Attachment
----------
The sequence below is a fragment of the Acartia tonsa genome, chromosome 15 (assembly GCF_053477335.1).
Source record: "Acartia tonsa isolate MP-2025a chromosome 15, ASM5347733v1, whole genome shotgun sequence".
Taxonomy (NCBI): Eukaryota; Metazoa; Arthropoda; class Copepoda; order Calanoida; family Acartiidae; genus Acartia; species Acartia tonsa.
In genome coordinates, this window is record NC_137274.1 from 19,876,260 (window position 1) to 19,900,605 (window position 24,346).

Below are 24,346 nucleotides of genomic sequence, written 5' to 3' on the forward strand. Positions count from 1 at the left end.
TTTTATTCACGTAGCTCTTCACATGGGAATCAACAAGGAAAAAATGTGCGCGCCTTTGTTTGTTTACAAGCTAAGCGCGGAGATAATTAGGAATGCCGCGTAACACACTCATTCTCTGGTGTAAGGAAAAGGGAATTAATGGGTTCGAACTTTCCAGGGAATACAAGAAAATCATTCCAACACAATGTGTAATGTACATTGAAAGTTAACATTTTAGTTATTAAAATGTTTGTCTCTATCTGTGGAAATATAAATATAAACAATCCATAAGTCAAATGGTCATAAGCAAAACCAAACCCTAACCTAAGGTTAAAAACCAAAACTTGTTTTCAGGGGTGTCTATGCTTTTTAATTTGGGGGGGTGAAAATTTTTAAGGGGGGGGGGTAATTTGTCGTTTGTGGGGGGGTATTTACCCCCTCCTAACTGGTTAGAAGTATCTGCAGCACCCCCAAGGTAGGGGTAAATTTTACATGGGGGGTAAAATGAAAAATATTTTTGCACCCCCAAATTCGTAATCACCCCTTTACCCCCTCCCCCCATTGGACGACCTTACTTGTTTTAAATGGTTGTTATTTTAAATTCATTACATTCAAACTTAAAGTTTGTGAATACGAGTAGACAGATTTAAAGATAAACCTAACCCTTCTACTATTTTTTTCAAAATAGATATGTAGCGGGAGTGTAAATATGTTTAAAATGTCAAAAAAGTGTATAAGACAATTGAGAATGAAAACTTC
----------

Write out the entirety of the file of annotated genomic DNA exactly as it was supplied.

The sequence below is a fragment of the Acartia tonsa genome, chromosome 15 (assembly GCF_053477335.1).
Source record: "Acartia tonsa isolate MP-2025a chromosome 15, ASM5347733v1, whole genome shotgun sequence".
Taxonomy (NCBI): Eukaryota; Metazoa; Arthropoda; class Copepoda; order Calanoida; family Acartiidae; genus Acartia; species Acartia tonsa.
In genome coordinates, this window is record NC_137274.1 from 19,876,260 (window position 1) to 19,900,605 (window position 24,346).

Below are 24,346 nucleotides of genomic sequence, written 5' to 3' on the forward strand. Positions count from 1 at the left end.
TTTTATTCACGTAGCTCTTCACATGGGAATCAACAAGGAAAAAATGTGCGCGCCTTTGTTTGTTTACAAGCTAAGCGCGGAGATAATTAGGAATGCCGCGTAACACACTCATTCTCTGGTGTAAGGAAAAGGGAATTAATGGGTTCGAACTTTCCAGGGAATACAAGAAAATCATTCCAACACAATGTGTAATGTACATTGAAAGTTAACATTTTAGTTATTAAAATGTTTGTCTCTATCTGTGGAAATATAAATATAAACAATCCATAAGTCAAATGGTCATAAGCAAAACCAAACCCTAACCTAAGGTTAAAAACCAAAACTTGTTTTCAGGGGTGTCTATGCTTTTTAATTTGGGGGGGTGAAAATTTTTAAGGGGGGGGGGTAATTTGTCGTTTGTGGGGGGGTATTTACCCCCTCCTAACTGGTTAGAAGTATCTGCAGCACCCCCAAGGTAGGGGTAAATTTTACATGGGGGGTAAAATGAAAAATATTTTTGCACCCCCAAATTCGTAATCACCCCTTTACCCCCTCCCCCCATTGGACGACCTTACTTGTTTTAAATGGTTGTTATTTTAAATTCATTACATTCAAACTTAAAGTTTGTGAATACGAGTAGACAGATTTAAAGATAAACCTAACCCTTCTACTATTTTTTTCAAAATAGATATGTAGCGGGAGTGTAAATATGTTTAAAATGTCAAAAAAGTGTATAAGACAATTGAGAATGAAAACTTC